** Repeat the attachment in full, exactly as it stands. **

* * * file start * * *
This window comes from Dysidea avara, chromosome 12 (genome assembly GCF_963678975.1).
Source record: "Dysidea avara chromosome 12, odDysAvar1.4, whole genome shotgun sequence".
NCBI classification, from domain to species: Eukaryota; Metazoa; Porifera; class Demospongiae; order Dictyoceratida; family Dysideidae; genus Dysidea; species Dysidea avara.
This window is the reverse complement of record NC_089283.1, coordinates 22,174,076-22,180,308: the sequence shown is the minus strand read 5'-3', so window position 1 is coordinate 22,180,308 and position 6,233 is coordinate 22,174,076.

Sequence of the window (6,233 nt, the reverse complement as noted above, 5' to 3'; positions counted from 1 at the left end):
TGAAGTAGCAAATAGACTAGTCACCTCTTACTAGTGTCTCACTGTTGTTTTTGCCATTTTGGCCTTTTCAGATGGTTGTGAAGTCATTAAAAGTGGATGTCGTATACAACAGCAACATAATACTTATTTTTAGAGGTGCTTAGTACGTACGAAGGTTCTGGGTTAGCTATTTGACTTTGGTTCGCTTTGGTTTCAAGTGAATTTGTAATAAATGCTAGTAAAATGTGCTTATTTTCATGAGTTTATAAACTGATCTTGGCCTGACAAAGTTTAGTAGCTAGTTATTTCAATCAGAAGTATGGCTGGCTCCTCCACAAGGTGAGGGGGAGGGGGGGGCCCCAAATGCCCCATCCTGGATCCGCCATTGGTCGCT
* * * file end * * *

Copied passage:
This window comes from Dysidea avara, chromosome 12 (genome assembly GCF_963678975.1).
Source record: "Dysidea avara chromosome 12, odDysAvar1.4, whole genome shotgun sequence".
NCBI classification, from domain to species: Eukaryota; Metazoa; Porifera; class Demospongiae; order Dictyoceratida; family Dysideidae; genus Dysidea; species Dysidea avara.
This window is the reverse complement of record NC_089283.1, coordinates 22,174,076-22,180,308: the sequence shown is the minus strand read 5'-3', so window position 1 is coordinate 22,180,308 and position 6,233 is coordinate 22,174,076.

Sequence of the window (6,233 nt, the reverse complement as noted above, 5' to 3'; positions counted from 1 at the left end):
TGAAGTAGCAAATAGACTAGTCACCTCTTACTAGTGTCTCACTGTTGTTTTTGCCATTTTGGCCTTTTCAGATGGTTGTGAAGTCATTAAAAGTGGATGTCGTATACAACAGCAACATAATACTTATTTTTAGAGGTGCTTAGTACGTACGAAGGTTCTGGGTTAGCTATTTGACTTTGGTTCGCTTTGGTTTCAAGTGAATTTGTAATAAATGCTAGTAAAATGTGCTTATTTTCATGAGTTTATAAACTGATCTTGGCCTGACAAAGTTTAGTAGCTAGTTATTTCAATCAGAAGTATGGCTGGCTCCTCCACAAGGTGAGGGGGAGGGGGGGGCCCCAAATGCCCCATCCTGGATCCGCCATTGGTCGCT